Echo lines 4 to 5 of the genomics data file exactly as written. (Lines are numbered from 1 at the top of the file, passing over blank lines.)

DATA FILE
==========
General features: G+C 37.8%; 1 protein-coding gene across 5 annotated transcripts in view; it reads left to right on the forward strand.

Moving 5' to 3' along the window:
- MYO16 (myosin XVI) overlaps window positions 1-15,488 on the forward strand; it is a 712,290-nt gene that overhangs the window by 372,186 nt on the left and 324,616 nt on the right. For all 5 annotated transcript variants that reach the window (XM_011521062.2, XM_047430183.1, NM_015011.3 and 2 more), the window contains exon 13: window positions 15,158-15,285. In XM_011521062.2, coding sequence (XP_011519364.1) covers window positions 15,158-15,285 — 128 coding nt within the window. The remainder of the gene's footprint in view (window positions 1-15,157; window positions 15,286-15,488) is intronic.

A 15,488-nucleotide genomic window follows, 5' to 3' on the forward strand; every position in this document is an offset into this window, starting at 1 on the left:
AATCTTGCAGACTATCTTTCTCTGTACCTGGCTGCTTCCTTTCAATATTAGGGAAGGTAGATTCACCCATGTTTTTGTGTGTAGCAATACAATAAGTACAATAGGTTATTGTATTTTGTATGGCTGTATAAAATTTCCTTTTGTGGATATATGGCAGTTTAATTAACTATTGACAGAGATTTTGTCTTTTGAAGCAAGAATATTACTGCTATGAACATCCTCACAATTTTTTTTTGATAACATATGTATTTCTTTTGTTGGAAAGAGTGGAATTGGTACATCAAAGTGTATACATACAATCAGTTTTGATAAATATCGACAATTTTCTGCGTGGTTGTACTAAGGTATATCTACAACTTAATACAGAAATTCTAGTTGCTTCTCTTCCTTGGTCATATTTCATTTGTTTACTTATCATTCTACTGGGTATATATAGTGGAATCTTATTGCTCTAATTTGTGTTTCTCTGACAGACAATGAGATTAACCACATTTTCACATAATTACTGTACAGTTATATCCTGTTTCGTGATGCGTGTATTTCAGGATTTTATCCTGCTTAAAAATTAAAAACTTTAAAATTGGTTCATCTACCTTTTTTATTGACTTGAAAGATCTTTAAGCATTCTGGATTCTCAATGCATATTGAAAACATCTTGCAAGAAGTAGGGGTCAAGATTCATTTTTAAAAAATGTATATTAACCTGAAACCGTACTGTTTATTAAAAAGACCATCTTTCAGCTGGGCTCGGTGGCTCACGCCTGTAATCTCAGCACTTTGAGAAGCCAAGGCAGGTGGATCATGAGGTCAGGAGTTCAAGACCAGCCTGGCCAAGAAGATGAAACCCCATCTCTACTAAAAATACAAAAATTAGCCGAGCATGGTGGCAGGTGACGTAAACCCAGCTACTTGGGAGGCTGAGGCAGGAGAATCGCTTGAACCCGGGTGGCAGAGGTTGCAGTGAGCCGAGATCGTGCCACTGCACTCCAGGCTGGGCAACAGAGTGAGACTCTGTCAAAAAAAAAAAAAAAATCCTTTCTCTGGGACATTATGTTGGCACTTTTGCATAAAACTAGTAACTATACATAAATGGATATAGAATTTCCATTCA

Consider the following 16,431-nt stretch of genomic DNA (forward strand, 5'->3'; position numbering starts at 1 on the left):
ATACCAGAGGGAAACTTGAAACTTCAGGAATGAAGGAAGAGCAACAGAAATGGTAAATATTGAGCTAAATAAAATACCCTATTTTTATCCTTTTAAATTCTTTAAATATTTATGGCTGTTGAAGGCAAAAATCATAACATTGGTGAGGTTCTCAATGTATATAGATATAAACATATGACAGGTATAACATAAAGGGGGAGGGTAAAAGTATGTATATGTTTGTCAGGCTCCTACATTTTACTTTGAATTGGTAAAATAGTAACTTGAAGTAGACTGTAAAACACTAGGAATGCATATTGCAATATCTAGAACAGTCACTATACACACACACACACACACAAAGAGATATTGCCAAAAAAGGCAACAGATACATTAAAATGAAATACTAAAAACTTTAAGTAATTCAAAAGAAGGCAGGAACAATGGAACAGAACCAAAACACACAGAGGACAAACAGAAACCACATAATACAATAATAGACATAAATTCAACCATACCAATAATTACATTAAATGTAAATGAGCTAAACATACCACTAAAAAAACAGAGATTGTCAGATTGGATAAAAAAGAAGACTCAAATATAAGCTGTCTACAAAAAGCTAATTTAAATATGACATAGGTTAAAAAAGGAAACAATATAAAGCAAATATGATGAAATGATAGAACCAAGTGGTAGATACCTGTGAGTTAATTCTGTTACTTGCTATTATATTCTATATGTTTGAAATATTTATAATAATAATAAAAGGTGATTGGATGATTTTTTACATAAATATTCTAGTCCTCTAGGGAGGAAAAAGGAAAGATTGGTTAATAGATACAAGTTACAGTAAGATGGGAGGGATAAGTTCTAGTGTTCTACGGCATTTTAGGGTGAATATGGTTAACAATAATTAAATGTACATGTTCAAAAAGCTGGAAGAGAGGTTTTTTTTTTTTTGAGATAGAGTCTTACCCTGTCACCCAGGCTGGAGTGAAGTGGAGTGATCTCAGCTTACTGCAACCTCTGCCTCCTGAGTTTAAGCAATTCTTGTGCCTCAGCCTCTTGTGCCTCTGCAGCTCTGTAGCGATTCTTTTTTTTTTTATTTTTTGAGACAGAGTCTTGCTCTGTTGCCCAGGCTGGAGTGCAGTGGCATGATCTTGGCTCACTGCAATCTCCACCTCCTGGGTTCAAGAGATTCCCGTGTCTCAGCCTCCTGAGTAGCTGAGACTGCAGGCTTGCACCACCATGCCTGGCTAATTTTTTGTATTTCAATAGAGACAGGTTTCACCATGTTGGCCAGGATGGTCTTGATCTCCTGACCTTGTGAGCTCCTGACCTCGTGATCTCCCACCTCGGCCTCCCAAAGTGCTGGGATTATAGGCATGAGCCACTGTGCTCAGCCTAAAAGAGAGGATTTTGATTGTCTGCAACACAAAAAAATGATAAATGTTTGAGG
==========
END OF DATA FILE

A 15,488-nucleotide genomic window follows, 5' to 3' on the forward strand; every position in this document is an offset into this window, starting at 1 on the left:
AATCTTGCAGACTATCTTTCTCTGTACCTGGCTGCTTCCTTTCAATATTAGGGAAGGTAGATTCACCCATGTTTTTGTGTGTAGCAATACAATAAGTACAATAGGTTATTGTATTTTGTATGGCTGTATAAAATTTCCTTTTGTGGATATATGGCAGTTTAATTAACTATTGACAGAGATTTTGTCTTTTGAAGCAAGAATATTACTGCTATGAACATCCTCACAATTTTTTTTTGATAACATATGTATTTCTTTTGTTGGAAAGAGTGGAATTGGTACATCAAAGTGTATACATACAATCAGTTTTGATAAATATCGACAATTTTCTGCGTGGTTGTACTAAGGTATATCTACAACTTAATACAGAAATTCTAGTTGCTTCTCTTCCTTGGTCATATTTCATTTGTTTACTTATCATTCTACTGGGTATATATAGTGGAATCTTATTGCTCTAATTTGTGTTTCTCTGACAGACAATGAGATTAACCACATTTTCACATAATTACTGTACAGTTATATCCTGTTTCGTGATGCGTGTATTTCAGGATTTTATCCTGCTTAAAAATTAAAAACTTTAAAATTGGTTCATCTACCTTTTTTATTGACTTGAAAGATCTTTAAGCATTCTGGATTCTCAATGCATATTGAAAACATCTTGCAAGAAGTAGGGGTCAAGATTCATTTTTAAAAAATGTATATTAACCTGAAACCGTACTGTTTATTAAAAAGACCATCTTTCAGCTGGGCTCGGTGGCTCACGCCTGTAATCTCAGCACTTTGAGAAGCCAAGGCAGGTGGATCATGAGGTCAGGAGTTCAAGACCAGCCTGGCCAAGAAGATGAAACCCCATCTCTACTAAAAATACAAAAATTAGCCGAGCATGGTGGCAGGTGACGTAAACCCAGCTACTTGGGAGGCTGAGGCAGGAGAATCGCTTGAACCCGGGTGGCAGAGGTTGCAGTGAGCCGAGATCGTGCCACTGCACTCCAGGCTGGGCAACAGAGTGAGACTCTGTCAAAAAAAAAAAAAAAATCCTTTCTCTGGGACATTATGTTGGCACTTTTGCATAAAACTAGTAACTATACATAAATGGATATAGAATTTCCATTCA